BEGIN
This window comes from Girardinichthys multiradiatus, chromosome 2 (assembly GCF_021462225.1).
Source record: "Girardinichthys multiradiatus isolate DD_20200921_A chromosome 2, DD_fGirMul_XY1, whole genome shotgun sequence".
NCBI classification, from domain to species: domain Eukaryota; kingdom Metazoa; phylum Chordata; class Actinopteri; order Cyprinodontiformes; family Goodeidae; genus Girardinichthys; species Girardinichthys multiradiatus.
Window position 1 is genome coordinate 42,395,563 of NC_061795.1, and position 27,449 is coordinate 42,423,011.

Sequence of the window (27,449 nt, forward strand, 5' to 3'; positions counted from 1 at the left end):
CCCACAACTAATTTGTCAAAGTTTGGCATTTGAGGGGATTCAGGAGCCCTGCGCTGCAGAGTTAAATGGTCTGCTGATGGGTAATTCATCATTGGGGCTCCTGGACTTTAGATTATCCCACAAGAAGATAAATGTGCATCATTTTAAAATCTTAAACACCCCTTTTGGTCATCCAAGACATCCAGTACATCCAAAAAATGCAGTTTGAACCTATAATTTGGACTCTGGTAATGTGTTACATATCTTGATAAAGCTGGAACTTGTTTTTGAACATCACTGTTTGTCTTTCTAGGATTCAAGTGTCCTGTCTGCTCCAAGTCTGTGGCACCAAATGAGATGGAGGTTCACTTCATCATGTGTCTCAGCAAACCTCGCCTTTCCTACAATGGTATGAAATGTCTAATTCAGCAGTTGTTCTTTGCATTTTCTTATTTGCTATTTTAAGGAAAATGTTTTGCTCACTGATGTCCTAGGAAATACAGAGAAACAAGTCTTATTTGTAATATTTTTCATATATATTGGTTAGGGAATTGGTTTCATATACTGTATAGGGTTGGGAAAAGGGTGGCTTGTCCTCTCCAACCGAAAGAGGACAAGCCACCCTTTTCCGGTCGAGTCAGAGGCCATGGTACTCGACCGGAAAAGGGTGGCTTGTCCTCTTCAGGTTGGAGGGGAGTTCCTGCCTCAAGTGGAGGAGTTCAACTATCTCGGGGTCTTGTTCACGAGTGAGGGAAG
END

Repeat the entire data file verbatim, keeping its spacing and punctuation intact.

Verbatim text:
This window comes from Girardinichthys multiradiatus, chromosome 2 (assembly GCF_021462225.1).
Source record: "Girardinichthys multiradiatus isolate DD_20200921_A chromosome 2, DD_fGirMul_XY1, whole genome shotgun sequence".
NCBI classification, from domain to species: domain Eukaryota; kingdom Metazoa; phylum Chordata; class Actinopteri; order Cyprinodontiformes; family Goodeidae; genus Girardinichthys; species Girardinichthys multiradiatus.
Window position 1 is genome coordinate 42,395,563 of NC_061795.1, and position 27,449 is coordinate 42,423,011.

Sequence of the window (27,449 nt, forward strand, 5' to 3'; positions counted from 1 at the left end):
CCCACAACTAATTTGTCAAAGTTTGGCATTTGAGGGGATTCAGGAGCCCTGCGCTGCAGAGTTAAATGGTCTGCTGATGGGTAATTCATCATTGGGGCTCCTGGACTTTAGATTATCCCACAAGAAGATAAATGTGCATCATTTTAAAATCTTAAACACCCCTTTTGGTCATCCAAGACATCCAGTACATCCAAAAAATGCAGTTTGAACCTATAATTTGGACTCTGGTAATGTGTTACATATCTTGATAAAGCTGGAACTTGTTTTTGAACATCACTGTTTGTCTTTCTAGGATTCAAGTGTCCTGTCTGCTCCAAGTCTGTGGCACCAAATGAGATGGAGGTTCACTTCATCATGTGTCTCAGCAAACCTCGCCTTTCCTACAATGGTATGAAATGTCTAATTCAGCAGTTGTTCTTTGCATTTTCTTATTTGCTATTTTAAGGAAAATGTTTTGCTCACTGATGTCCTAGGAAATACAGAGAAACAAGTCTTATTTGTAATATTTTTCATATATATTGGTTAGGGAATTGGTTTCATATACTGTATAGGGTTGGGAAAAGGGTGGCTTGTCCTCTCCAACCGAAAGAGGACAAGCCACCCTTTTCCGGTCGAGTCAGAGGCCATGGTACTCGACCGGAAAAGGGTGGCTTGTCCTCTTCAGGTTGGAGGGGAGTTCCTGCCTCAAGTGGAGGAGTTCAACTATCTCGGGGTCTTGTTCACGAGTGAGGGAAG